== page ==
Brandon Belt

Giants notes: Who Pence and Ishikawa might replace … and is Vogey back?

Ryan Vogelsong San Francisco Giants

Just like we can’t count the Giants out as a team, we’ve seen too many moments where Ryan Vogelsong pulled himself out of the baseball abyss to give up on him in April or May. That’s why, unlike several frustrated fans during his horrible start against the Dodgers when he allowed four homers, I didn’t call for the Giants to cut the cord.

And look at his last two starts: just seven hits, two walks and a run allowed over 14 innings. His pitches aren’t coming in as flat, he’s throwing harder (every single one of his pitches was over 1 mph faster on average during Sunday’s game than his disastrous outing in L.A. — except his cutter, which was only 0.19 mph faster).

What does it mean? Probably just that as the Giants try to stay at or above .500, they’re going to have to weather several inconsistent seasons from the members of their rotation. Madison Bumgarner has looked both great and just fairly good at times. Tim Lincecum has had fantastic outings and meh starts. Chris Heston is on a good/bad/good/bad cycle that one should probably expect from a guy who was brought up from the minors in the first week of the season. Tim Hudson was masterful last weekend as he went into the ninth inning, then gave up 15 hits on Thursday. Then there’s Vogelsong, who looked like a lost cause until this past week.

Not that I’m breaking any new ground here, but this is why it’s far more likely that the Giants deal for a starting pitcher between now and August instead of another bat. Their only other starter in case one of the current guys flames out is Yusmeiro Petit. The high-minors cupboard is stocked with relievers, but the Giants can’t trust anyone in Sacramento or Richmond to go six innings every fifth day in the majors. Not yet, anyway. That’s why they recently signed Ricky Romero to a minor league deal, but the chances that he’ll become the next Vogey-like success story are slim.

Hunter Pence Yes! Yes! Yes! SF Giants World Series parade

Makin’ room for Pence and Ishikawa

Sacramento is where Hunter Pence (forearm) is playing, and he looks close to being fully ready after a lengthy rehabilitation process. Travis Ishikawa (back) is in a similar situation, and he had a double in four at-bats for the River Cats last night.

Say Pence comes back before Ishikawa. In that case, it’d probably be Hector Sanchez who gets sent down since he has one minor league option remaining (meaning the Giants can send him down and bring him up as often as they like for one season) and Sanchez hasn’t started a game since April 15. He’s hitting .194/.194/.258 in 31 at-bats.

But what if the Giants add Pence AND Ishikawa to the active roster, and no one currently on the roster gets hurt between now and then? The Giants are currently carrying 12 pitchers, a number that most certainly will not go down.

It’s got to be Joaquin Arias, right? I was chastised by a few for daring to note that as a pinch-runner, getting deked by Ichiro on Gregor Blanco’s deep fly ball to right was inexcusable (I called it a “DFA-able offense”), seeing as Arias’ only job was to score from first base on an extra-base hit. OK, his main job was to not get thrown out unnecessarily, but it wasn’t a good look for a guy who’s looked fairly lethargic over the last year-plus.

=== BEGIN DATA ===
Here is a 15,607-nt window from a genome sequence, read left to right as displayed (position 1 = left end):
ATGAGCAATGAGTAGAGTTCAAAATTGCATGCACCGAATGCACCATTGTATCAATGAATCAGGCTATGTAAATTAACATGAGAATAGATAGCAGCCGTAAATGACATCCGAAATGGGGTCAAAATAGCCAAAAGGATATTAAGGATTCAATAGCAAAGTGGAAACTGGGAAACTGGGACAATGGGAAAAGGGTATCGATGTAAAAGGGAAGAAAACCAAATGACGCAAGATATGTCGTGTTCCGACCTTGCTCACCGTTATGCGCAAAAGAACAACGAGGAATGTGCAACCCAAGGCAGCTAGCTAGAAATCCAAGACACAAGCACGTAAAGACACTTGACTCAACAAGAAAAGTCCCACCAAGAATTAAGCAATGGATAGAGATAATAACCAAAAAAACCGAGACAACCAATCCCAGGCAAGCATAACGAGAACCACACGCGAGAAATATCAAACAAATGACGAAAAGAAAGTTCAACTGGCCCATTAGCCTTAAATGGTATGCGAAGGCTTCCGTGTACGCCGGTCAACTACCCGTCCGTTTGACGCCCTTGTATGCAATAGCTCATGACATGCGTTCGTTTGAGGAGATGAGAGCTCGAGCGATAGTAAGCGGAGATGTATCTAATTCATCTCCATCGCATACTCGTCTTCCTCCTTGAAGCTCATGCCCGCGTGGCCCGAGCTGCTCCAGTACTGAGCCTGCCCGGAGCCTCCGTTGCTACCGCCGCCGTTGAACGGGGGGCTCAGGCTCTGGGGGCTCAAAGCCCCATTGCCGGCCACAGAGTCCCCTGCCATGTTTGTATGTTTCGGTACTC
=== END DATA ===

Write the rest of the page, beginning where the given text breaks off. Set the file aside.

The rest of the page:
The guy in charge didn’t sound impressed (via Andrew Baggarly):

“He got me,” said Joaquin Arias, who pinch ran for Susac. “He got me good.”

“I was yelling, `Go Arias!’” Giants manager Bruce Bochy said. “He might have been the only one he deked.”

Blanco told Arias after the game: “Man, you didn’t see how hard I hit that ball?’’

The only reason to keep Arias around is his experience level at every infield position. Despite the fact that he lobs throws from third base and shortstop, he gets the job done more often than not (although he’s been called for two errors as a shortstop in just 16 innings).

Matt Duffy looked a lot better than Casey McGehee at third base, especially in the batter’s box, but it’s not exactly “The Giants Way” to cut ties with a veteran like McGehee, who’s making $4.8 million this year, so early. Unless McGehee’s knee has been stricken with some sort of degenerative condition that will only get worse, or he’s a clubhouse cancer (which seems awfully doubtful), the Giants will probably give him until at least June to figure this out. Wait, it’s almost June.

— Duffy’s spot is safe, because he’s a glue guy who always seems to do the right thing.

— Gregor Blanco isn’t hitting all that well, but he’s barely had any chances. Plus, Blanco has been a valuable player for many years and signed a two-year extension before this season, and he serves as Angel Pagan insurance.

— Justin Maxwell will be the team’s main right-handed power hitter off the bench when Pence comes back.

So my guess is Pence will replace Sanchez, and Ishikawa will replace Arias, opening up a lot of playing time for Duffy as the super-utility guy whenever Brandon Crawford and Joe Panik need rest. The only reason to keep Arias would be if the Giants don’t think McGehee will last the season at third base … hmmm, maybe this scenario isn’t as clear-cut as I’m trying to present.

There’s always the DL option for McGehee, something I suggested over two weeks ago.

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